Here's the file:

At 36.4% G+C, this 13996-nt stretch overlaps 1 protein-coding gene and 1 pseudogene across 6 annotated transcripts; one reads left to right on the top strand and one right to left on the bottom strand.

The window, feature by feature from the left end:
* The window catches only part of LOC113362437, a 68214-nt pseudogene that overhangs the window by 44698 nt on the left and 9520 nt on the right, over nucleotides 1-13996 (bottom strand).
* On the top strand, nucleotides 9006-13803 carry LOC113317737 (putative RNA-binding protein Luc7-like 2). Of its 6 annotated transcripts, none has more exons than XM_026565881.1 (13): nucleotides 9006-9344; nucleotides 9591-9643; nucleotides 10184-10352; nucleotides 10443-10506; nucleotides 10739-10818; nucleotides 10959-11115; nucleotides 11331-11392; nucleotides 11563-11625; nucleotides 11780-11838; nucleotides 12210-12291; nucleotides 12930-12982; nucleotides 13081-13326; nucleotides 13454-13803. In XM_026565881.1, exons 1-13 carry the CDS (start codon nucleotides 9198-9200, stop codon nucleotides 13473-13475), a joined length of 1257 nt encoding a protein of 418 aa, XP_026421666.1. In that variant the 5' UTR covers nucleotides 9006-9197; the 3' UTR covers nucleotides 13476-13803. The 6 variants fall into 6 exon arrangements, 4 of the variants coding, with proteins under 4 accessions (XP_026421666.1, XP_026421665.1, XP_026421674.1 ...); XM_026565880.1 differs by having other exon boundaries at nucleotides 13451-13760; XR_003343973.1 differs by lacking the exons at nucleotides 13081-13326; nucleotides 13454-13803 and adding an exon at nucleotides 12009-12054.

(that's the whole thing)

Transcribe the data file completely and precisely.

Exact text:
At 36.4% G+C, this 13996-nt stretch overlaps 1 protein-coding gene and 1 pseudogene across 6 annotated transcripts; one reads left to right on the top strand and one right to left on the bottom strand.

The window, feature by feature from the left end:
* The window catches only part of LOC113362437, a 68214-nt pseudogene that overhangs the window by 44698 nt on the left and 9520 nt on the right, over nucleotides 1-13996 (bottom strand).
* On the top strand, nucleotides 9006-13803 carry LOC113317737 (putative RNA-binding protein Luc7-like 2). Of its 6 annotated transcripts, none has more exons than XM_026565881.1 (13): nucleotides 9006-9344; nucleotides 9591-9643; nucleotides 10184-10352; nucleotides 10443-10506; nucleotides 10739-10818; nucleotides 10959-11115; nucleotides 11331-11392; nucleotides 11563-11625; nucleotides 11780-11838; nucleotides 12210-12291; nucleotides 12930-12982; nucleotides 13081-13326; nucleotides 13454-13803. In XM_026565881.1, exons 1-13 carry the CDS (start codon nucleotides 9198-9200, stop codon nucleotides 13473-13475), a joined length of 1257 nt encoding a protein of 418 aa, XP_026421666.1. In that variant the 5' UTR covers nucleotides 9006-9197; the 3' UTR covers nucleotides 13476-13803. The 6 variants fall into 6 exon arrangements, 4 of the variants coding, with proteins under 4 accessions (XP_026421666.1, XP_026421665.1, XP_026421674.1 ...); XM_026565880.1 differs by having other exon boundaries at nucleotides 13451-13760; XR_003343973.1 differs by lacking the exons at nucleotides 13081-13326; nucleotides 13454-13803 and adding an exon at nucleotides 12009-12054.